While Mega Man games have always been known for their catchy compositions and memorable melodies, it wasn’t until X dashed onto the scene that Rockman truly started to live up to his name. Kicking the cool factor to eleven, Mega Man X featured some of the strongest series serenades to date. Whether the opening stage’s adrenaline-pumped beats or Boomer Kuwanger’s awe-inspiring anthem, each track masterfully mixes the series’ classic chiptune sound with a more modern synthesized touch that’ll burrow deep within your skull’s synaptic hard drive for years to come. There’s a reason the game’s wily octopus and his subaquatic sanctuary are so prominently featured on the game’s box art — well beyond our machine-driven mercenary’s calamari cravings.




Whether it’s your first time slapping on a Mega Buster or hundredth reaping Reploid scum, Mega Man X is well worth rebooting once Nintendo’s miniature machine hits storefronts later this month. Aside from being one of the super system’s most prestigious action platformers, it helped reinvigorate the Mega Man franchise while maintaining the spirit of what made the originals so phenomenal. A more mature story, fast-paced gameplay, creative character designs and a rockin’ soundtrack all culminate into a thrilling package that still holds up today, and leaves me hopeful we’ll eventually see the triumphant return of Capcom’s retro robocop before long.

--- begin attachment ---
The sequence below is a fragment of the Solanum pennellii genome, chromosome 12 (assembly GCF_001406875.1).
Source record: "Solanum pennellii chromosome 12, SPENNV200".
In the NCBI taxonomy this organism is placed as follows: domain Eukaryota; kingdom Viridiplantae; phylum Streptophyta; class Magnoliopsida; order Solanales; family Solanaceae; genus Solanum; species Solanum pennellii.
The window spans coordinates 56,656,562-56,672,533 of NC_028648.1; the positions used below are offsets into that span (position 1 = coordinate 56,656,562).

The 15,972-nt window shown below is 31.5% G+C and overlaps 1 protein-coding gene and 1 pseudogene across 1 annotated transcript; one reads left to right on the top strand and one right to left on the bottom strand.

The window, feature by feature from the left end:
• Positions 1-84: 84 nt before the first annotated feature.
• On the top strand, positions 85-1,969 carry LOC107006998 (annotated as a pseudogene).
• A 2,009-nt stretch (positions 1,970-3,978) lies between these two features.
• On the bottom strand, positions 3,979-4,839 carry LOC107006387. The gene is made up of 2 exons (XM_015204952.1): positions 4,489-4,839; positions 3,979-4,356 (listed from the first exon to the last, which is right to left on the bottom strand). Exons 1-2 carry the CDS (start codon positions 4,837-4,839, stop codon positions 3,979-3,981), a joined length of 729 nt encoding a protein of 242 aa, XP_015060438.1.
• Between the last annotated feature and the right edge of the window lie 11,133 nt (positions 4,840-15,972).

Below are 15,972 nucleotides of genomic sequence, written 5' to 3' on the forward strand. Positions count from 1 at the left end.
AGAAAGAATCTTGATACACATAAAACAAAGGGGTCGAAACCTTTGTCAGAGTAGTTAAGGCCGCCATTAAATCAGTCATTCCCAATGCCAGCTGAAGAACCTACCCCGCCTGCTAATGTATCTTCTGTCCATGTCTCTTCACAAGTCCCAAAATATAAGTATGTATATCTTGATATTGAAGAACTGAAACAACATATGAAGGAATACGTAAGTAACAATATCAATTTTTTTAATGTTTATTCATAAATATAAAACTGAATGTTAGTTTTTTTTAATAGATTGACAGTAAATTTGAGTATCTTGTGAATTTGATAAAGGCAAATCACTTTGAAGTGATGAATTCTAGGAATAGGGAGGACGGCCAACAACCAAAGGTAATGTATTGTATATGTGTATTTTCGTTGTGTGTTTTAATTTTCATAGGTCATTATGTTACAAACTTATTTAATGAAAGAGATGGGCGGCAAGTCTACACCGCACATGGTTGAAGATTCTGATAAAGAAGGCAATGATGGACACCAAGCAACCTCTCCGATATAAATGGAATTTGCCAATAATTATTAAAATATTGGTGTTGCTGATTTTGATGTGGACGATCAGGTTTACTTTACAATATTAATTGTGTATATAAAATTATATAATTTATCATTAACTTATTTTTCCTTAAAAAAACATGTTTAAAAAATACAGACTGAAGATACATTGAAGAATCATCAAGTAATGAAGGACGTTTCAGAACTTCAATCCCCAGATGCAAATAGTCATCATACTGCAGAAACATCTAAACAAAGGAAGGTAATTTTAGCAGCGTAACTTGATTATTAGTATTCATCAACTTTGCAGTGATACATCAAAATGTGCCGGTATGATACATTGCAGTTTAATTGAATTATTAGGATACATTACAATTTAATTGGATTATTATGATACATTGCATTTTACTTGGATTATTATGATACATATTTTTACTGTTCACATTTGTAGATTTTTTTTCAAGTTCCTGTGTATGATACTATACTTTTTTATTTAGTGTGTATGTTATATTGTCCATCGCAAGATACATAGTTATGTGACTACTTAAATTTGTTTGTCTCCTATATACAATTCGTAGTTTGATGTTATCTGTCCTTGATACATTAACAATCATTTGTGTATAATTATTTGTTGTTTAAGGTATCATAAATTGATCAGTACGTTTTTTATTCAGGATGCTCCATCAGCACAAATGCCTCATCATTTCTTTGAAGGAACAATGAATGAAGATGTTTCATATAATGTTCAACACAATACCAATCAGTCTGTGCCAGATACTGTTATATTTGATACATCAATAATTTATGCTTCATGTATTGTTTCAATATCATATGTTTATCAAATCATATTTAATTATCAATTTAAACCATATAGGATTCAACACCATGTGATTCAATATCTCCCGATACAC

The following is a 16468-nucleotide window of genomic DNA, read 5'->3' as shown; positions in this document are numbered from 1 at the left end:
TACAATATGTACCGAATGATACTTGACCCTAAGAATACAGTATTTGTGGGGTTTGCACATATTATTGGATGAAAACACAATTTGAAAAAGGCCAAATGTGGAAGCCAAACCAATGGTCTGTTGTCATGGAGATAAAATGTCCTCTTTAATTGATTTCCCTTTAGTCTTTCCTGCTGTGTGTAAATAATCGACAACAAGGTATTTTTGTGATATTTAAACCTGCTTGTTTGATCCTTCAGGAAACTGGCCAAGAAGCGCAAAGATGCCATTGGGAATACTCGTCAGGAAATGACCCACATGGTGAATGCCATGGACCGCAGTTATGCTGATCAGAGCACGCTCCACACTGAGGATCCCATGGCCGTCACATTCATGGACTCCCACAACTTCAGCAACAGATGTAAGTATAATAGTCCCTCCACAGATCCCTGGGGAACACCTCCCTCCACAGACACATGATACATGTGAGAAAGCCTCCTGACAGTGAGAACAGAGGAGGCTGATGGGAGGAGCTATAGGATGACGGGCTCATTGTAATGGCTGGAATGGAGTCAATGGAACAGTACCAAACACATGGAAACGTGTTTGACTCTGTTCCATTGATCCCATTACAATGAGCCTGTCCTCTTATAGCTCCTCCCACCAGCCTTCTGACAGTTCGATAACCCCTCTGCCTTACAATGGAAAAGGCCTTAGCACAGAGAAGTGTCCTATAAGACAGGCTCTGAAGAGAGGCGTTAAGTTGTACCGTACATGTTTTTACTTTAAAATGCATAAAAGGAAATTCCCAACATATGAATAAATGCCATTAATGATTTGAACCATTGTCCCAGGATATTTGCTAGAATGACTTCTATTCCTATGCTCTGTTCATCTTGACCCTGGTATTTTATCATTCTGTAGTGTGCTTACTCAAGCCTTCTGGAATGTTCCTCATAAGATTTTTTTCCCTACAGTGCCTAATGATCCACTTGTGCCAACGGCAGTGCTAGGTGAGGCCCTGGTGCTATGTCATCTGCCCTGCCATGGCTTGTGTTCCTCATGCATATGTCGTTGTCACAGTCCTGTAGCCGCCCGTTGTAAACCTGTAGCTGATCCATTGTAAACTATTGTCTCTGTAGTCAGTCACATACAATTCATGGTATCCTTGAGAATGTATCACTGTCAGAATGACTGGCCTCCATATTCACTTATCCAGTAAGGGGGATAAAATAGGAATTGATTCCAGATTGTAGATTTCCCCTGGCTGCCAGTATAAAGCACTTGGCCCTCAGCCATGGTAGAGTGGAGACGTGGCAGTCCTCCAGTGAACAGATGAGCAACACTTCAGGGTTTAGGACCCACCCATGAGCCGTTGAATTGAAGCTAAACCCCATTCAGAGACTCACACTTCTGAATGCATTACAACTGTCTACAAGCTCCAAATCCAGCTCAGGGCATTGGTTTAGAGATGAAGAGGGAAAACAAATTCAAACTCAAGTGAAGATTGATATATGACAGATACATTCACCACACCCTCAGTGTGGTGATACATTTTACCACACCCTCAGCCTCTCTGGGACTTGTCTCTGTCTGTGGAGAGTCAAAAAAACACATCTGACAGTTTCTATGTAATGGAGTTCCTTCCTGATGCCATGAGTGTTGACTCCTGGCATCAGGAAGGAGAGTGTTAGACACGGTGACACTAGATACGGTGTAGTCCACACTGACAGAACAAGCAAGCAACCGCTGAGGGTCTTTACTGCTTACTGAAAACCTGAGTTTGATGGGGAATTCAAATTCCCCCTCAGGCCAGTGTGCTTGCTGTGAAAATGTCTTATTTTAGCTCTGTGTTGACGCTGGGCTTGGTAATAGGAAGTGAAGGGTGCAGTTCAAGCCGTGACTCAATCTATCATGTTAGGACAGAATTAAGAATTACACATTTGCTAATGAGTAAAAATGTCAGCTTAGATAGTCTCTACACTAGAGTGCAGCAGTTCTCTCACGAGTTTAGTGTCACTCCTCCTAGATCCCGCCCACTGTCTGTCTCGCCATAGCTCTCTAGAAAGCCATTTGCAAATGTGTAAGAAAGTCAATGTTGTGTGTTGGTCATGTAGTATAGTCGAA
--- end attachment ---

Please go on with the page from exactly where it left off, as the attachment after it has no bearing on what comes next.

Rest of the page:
Looking for more SNES Classic goodness while you wait for the release of Nintendo’s newest mini machine? You can view more articles featuring the beloved games throughout the month in our Super September series!

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Written by Matthew Weidner

When it comes to playing and writing about video games, Matthew aspires to be the very best, like no one ever was. Writing for Nintendo Wire and the thought of one day finally achieving a perfect, no death Super Meat Boy run fills him with determination.